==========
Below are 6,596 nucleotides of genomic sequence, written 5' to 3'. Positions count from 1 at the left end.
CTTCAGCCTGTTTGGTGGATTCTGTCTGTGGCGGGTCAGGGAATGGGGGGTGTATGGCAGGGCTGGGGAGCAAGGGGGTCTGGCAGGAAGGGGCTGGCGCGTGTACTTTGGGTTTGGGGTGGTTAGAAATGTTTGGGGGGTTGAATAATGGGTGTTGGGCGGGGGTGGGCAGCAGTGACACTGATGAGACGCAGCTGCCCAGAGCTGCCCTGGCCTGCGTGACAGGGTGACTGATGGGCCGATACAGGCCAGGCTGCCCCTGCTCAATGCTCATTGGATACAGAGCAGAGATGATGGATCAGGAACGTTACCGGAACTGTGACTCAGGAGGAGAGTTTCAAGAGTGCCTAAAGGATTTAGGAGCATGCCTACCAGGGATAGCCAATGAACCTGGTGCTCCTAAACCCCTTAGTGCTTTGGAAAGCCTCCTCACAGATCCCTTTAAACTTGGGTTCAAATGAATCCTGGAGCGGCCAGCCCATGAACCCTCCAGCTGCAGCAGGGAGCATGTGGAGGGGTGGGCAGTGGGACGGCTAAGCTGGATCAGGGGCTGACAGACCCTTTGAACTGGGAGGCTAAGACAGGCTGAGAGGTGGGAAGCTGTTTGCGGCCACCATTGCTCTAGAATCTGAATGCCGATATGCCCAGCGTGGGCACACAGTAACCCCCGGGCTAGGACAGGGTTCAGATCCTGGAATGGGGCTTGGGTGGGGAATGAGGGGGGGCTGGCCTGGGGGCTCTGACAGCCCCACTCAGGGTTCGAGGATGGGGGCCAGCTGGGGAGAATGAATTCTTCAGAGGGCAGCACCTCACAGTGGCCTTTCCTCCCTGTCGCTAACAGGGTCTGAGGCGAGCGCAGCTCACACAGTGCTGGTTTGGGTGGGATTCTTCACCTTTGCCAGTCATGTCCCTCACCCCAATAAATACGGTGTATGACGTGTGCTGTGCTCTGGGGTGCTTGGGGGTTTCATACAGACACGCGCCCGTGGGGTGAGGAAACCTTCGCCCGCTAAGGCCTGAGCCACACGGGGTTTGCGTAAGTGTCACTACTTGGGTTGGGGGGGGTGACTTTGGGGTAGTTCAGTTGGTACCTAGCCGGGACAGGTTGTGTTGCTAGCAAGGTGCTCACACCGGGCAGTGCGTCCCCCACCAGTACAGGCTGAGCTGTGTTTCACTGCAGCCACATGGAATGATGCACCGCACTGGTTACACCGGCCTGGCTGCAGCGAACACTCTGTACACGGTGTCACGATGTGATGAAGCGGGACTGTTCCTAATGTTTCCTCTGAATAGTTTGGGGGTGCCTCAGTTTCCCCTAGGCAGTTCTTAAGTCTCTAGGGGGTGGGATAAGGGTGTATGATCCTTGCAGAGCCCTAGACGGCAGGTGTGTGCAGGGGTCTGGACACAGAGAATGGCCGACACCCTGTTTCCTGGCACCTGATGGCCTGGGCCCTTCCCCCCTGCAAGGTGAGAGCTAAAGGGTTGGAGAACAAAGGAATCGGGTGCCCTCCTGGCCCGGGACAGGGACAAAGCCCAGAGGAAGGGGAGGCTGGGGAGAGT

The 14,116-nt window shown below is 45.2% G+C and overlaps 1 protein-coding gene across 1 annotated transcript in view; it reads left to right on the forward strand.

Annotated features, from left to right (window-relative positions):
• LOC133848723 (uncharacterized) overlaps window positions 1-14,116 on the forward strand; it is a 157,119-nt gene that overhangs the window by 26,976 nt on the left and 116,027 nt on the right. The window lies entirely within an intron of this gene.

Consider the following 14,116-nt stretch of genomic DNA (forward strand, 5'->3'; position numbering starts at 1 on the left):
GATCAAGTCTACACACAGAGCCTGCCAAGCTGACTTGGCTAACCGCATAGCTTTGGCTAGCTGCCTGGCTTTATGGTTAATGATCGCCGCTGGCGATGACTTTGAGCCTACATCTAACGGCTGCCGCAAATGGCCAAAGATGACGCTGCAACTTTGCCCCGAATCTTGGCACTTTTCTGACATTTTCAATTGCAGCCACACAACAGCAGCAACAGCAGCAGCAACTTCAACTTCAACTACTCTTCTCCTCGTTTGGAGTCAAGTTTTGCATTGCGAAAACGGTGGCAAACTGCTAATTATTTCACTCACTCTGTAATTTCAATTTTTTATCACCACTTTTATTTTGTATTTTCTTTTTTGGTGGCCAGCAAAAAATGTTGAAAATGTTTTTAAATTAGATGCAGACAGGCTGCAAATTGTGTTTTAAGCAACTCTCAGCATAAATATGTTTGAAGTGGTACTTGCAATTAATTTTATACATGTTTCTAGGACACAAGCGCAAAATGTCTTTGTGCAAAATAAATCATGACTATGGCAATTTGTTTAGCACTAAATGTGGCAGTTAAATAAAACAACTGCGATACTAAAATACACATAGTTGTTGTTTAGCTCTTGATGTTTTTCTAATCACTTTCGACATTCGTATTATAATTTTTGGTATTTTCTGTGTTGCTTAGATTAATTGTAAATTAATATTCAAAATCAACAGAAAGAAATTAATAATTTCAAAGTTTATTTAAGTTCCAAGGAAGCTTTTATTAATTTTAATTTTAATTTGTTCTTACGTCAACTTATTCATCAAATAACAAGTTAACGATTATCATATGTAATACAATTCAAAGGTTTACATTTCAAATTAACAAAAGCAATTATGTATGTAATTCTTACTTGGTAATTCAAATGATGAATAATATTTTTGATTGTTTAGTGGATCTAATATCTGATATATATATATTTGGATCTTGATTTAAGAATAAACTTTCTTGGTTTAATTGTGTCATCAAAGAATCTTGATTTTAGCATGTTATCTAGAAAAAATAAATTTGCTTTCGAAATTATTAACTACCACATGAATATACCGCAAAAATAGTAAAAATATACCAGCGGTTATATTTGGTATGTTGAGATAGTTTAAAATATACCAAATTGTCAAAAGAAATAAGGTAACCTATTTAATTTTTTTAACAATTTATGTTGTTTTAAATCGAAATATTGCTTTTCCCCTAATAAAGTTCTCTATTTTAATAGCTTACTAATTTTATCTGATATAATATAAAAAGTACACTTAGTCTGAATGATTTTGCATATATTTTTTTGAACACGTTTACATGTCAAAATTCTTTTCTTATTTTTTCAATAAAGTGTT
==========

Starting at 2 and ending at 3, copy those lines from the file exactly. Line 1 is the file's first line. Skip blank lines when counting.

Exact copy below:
CTTCAGCCTGTTTGGTGGATTCTGTCTGTGGCGGGTCAGGGAATGGGGGGTGTATGGCAGGGCTGGGGAGCAAGGGGGTCTGGCAGGAAGGGGCTGGCGCGTGTACTTTGGGTTTGGGGTGGTTAGAAATGTTTGGGGGGTTGAATAATGGGTGTTGGGCGGGGGTGGGCAGCAGTGACACTGATGAGACGCAGCTGCCCAGAGCTGCCCTGGCCTGCGTGACAGGGTGACTGATGGGCCGATACAGGCCAGGCTGCCCCTGCTCAATGCTCATTGGATACAGAGCAGAGATGATGGATCAGGAACGTTACCGGAACTGTGACTCAGGAGGAGAGTTTCAAGAGTGCCTAAAGGATTTAGGAGCATGCCTACCAGGGATAGCCAATGAACCTGGTGCTCCTAAACCCCTTAGTGCTTTGGAAAGCCTCCTCACAGATCCCTTTAAACTTGGGTTCAAATGAATCCTGGAGCGGCCAGCCCATGAACCCTCCAGCTGCAGCAGGGAGCATGTGGAGGGGTGGGCAGTGGGACGGCTAAGCTGGATCAGGGGCTGACAGACCCTTTGAACTGGGAGGCTAAGACAGGCTGAGAGGTGGGAAGCTGTTTGCGGCCACCATTGCTCTAGAATCTGAATGCCGATATGCCCAGCGTGGGCACACAGTAACCCCCGGGCTAGGACAGGGTTCAGATCCTGGAATGGGGCTTGGGTGGGGAATGAGGGGGGGCTGGCCTGGGGGCTCTGACAGCCCCACTCAGGGTTCGAGGATGGGGGCCAGCTGGGGAGAATGAATTCTTCAGAGGGCAGCACCTCACAGTGGCCTTTCCTCCCTGTCGCTAACAGGGTCTGAGGCGAGCGCAGCTCACACAGTGCTGGTTTGGGTGGGATTCTTCACCTTTGCCAGTCATGTCCCTCACCCCAATAAATACGGTGTATGACGTGTGCTGTGCTCTGGGGTGCTTGGGGGTTTCATACAGACACGCGCCCGTGGGGTGAGGAAACCTTCGCCCGCTAAGGCCTGAGCCACACGGGGTTTGCGTAAGTGTCACTACTTGGGTTGGGGGGGGTGACTTTGGGGTAGTTCAGTTGGTACCTAGCCGGGACAGGTTGTGTTGCTAGCAAGGTGCTCACACCGGGCAGTGCGTCCCCCACCAGTACAGGCTGAGCTGTGTTTCACTGCAGCCACATGGAATGATGCACCGCACTGGTTACACCGGCCTGGCTGCAGCGAACACTCTGTACACGGTGTCACGATGTGATGAAGCGGGACTGTTCCTAATGTTTCCTCTGAATAGTTTGGGGGTGCCTCAGTTTCCCCTAGGCAGTTCTTAAGTCTCTAGGGGGTGGGATAAGGGTGTATGATCCTTGCAGAGCCCTAGACGGCAGGTGTGTGCAGGGGTCTGGACACAGAGAATGGCCGACACCCTGTTTCCTGGCACCTGATGGCCTGGGCCCTTCCCCCCTGCAAGGTGAGAGCTAAAGGGTTGGAGAACAAAGGAATCGGGTGCCCTCCTGGCCCGGGACAGGGACAAAGCCCAGAGGAAGGGGAGGCTGGGGAGAGT

The 14,116-nt window shown below is 45.2% G+C and overlaps 1 protein-coding gene across 1 annotated transcript in view; it reads left to right on the forward strand.